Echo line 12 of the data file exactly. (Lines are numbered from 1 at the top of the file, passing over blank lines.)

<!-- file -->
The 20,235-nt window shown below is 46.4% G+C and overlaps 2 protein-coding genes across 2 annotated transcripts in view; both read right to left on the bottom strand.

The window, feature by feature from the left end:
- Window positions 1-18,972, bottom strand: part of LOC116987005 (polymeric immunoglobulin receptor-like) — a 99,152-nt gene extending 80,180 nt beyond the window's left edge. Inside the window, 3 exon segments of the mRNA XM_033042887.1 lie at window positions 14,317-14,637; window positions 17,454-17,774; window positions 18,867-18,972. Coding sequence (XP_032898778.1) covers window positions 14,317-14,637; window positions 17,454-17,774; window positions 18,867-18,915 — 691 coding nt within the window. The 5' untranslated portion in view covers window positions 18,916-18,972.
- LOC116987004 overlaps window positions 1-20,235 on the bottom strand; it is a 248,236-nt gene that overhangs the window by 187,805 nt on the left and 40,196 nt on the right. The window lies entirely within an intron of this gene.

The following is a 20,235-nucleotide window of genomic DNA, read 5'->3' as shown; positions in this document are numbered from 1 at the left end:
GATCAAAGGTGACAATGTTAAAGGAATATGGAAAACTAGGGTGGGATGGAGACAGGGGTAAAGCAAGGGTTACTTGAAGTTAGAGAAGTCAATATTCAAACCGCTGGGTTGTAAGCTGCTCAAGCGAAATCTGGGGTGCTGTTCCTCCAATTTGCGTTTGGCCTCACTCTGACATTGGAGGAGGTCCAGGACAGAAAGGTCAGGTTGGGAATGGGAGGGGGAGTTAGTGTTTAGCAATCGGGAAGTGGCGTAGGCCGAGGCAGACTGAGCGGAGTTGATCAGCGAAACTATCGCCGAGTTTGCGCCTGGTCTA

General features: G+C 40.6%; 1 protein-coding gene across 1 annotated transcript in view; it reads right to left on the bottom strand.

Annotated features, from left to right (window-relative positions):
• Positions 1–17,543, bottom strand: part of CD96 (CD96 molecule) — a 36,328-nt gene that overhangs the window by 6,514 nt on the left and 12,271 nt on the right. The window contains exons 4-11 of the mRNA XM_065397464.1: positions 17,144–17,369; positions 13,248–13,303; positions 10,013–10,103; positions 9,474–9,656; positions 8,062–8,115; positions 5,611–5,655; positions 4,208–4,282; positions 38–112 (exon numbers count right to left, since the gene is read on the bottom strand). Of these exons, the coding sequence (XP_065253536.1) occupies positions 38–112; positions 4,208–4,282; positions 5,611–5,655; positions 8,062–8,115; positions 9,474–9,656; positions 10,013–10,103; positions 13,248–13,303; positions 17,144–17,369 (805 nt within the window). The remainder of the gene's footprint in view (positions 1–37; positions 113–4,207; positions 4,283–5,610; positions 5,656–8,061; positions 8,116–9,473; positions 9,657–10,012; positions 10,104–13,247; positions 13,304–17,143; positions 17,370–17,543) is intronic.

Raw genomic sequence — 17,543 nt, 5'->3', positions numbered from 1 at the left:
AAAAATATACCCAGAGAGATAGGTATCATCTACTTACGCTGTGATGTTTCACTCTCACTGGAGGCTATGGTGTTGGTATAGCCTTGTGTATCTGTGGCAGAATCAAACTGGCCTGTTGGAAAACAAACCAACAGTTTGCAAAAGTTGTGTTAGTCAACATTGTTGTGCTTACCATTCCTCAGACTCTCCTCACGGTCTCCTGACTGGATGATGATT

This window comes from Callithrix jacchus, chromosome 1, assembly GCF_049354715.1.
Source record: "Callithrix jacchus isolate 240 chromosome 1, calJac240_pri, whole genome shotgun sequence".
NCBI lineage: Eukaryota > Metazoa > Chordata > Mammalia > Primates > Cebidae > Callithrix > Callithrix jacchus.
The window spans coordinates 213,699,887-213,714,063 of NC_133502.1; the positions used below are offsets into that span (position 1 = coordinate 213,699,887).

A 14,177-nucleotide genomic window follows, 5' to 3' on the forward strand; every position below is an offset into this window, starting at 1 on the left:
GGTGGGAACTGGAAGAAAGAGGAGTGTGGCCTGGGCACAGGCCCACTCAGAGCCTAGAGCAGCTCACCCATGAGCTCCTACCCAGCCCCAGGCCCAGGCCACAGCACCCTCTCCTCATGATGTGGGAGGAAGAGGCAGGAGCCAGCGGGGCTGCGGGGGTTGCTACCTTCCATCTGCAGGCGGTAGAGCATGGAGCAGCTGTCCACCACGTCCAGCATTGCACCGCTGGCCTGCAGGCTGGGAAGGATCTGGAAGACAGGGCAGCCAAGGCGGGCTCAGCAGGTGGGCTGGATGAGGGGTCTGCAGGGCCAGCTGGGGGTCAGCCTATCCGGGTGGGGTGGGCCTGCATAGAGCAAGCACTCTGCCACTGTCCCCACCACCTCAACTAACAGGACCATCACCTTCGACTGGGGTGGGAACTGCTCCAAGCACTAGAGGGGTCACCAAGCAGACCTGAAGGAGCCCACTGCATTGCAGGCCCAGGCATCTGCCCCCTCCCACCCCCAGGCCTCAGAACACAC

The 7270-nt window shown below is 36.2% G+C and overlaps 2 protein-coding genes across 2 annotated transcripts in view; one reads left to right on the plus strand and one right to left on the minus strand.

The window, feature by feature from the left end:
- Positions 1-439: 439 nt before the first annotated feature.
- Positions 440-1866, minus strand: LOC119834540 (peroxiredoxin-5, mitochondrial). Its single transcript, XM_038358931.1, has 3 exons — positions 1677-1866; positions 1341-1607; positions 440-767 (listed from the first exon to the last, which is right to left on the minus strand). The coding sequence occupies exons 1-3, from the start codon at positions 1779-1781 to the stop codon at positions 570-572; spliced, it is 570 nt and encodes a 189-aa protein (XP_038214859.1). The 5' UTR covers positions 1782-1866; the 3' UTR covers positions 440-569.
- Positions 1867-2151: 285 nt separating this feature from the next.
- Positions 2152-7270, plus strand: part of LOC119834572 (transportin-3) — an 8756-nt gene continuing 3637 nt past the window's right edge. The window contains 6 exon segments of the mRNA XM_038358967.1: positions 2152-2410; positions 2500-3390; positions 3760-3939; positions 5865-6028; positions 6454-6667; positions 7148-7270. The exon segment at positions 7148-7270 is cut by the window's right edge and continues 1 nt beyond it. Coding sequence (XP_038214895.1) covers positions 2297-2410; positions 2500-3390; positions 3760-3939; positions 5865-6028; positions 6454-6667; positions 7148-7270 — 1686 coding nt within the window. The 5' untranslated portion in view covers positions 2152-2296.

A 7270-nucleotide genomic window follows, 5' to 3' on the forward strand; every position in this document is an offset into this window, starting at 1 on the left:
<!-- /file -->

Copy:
This window comes from Callithrix jacchus, chromosome 1, assembly GCF_049354715.1.